Monday marked the start of the Canadian Mental Health Association’s (CMHA) Mental Health Awareness week (May 6th – 12th). Across the country, various branches of the CMHA are holding a whole slew of awareness events that can be found by visiting their official awareness week page.
Improving mental health literacy is a crucial step in the breaking down of the wall of stigmatization so often associated with mental illness. We need society to understand that struggling with a mental health condition is IN NO WAY DIFFERENT from struggling with a chronic physical illness; both are exhaustive and all-consuming, both require assistance from health professionals and, more importantly, both are deserving of respect. We wouldn’t tell someone with cancer to ‘suck it up and bear it’, so why ask that of the 1 in 5 Canadians struggling with a mental illness?
The point is, those of us with mental illness aren’t asking for sympathy or special treatment, we’re just asking to level the playing field; we want society to recognize the importance of mental health in the very same light and with the same amount of compassion as physical health.
This week also sees the launch of Partners for Mental Health’s #NotMyselfToday campaign. Starting tomorrow, this fantastic national initiative will aim to improve awareness and acceptance of mental illness within the workplace. Each and every day approximately 500,000 Canadians will miss work as a result of mental illness. This has huge economic ramifications: nearly 30% of short and long-term disability claims are the result of mental illness. What does this mean for the Canadian economy as a whole? Of the staggering 51 billion dollars mental health costs the Canadian economy annually, nearly half, or 20 billion dollars, is the direct result of mental health related workplace losses, including missed work days or reduced productivity.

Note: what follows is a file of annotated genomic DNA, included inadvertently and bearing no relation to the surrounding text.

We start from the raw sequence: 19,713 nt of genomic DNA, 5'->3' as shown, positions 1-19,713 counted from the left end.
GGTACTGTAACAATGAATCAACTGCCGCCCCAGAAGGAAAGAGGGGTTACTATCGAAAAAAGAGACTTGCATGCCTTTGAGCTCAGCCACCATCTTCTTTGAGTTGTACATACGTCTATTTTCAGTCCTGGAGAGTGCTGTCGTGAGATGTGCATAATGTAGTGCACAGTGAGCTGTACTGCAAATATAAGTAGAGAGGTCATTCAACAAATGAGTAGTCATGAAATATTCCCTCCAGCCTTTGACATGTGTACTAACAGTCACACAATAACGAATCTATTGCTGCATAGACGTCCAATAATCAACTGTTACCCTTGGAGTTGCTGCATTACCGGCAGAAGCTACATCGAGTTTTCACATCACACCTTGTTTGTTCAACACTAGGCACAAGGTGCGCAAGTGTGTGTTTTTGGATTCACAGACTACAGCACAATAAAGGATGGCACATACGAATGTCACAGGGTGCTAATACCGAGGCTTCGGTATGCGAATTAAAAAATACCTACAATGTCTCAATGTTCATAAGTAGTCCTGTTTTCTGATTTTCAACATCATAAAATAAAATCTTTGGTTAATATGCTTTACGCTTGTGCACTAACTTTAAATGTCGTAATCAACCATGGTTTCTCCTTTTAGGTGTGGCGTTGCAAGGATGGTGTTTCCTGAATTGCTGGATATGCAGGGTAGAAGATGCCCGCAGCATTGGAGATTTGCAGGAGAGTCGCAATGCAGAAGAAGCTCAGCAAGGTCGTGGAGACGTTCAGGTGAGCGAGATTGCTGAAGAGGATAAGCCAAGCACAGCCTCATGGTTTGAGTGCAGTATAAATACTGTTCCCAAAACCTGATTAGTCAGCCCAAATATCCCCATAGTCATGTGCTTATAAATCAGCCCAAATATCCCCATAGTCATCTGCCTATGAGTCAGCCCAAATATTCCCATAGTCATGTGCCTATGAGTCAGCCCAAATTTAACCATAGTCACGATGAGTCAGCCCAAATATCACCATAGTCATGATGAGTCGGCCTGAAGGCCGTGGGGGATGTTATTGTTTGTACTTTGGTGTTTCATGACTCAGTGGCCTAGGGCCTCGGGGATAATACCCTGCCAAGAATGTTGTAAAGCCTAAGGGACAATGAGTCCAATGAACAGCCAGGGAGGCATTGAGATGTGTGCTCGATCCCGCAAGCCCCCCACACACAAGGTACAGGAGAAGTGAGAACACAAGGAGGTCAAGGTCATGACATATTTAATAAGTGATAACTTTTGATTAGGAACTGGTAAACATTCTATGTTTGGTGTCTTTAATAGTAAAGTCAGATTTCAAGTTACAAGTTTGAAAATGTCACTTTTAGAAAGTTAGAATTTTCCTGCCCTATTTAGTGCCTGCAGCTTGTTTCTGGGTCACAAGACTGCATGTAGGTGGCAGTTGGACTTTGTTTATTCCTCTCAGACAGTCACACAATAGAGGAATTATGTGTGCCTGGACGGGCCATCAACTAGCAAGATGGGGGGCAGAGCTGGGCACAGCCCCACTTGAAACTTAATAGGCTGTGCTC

But more important than financial costs are the challenges faced by those attempting to combat mental illness within a toxic work environment. A 2008 study found that only 23% of Canadians would feel comfortable disclosing their mental health concern to their employers. And can you blame them? When society sees mental illness as dangerous, unpredictable, unreliable. When society continues to lack awareness, information, and understanding about these common health concerns. Can you blame them for not wanting to talk? For choosing to conceal? For preferring to struggle in isolation from employers and work colleagues?
It’s time for a change – it’s time that we begin the conversation about workplace mental health. By engaging various businesses and their employees in discussions about mental health, it is hoped that we can create mental health stigma-free work environments and improve the overall wellbeing of the millions of Canadians struggling with mental health concerns.
Now, it’s hard for me to speak about the topic of workplace mental health for one major reason – I have never worked. Sadly, it’s true. I started my university education when I was 18 and haven’t stopped, continuing directly into graduate school, completing two master’s degrees and now on the way to finishing my doctorate. So I can’t specifically speak to what it’s like working in a unhealthly workplace, and I can’t begin to understand the shame and isolation associated with a secretive mental illness at work.
But I can, however, speak to these same experiences during my long tenure as a graduate student. I’m not employed per say, but I have a ‘job’. My ‘workplace’ is just a little unconventional.
Graduate school, in many ways, is a lot like employment. As graduate students we work consistently long hours, we are generally underpaid, and there is always someone overseeing the work we do.
But unlike work, graduate school has other stressful elements: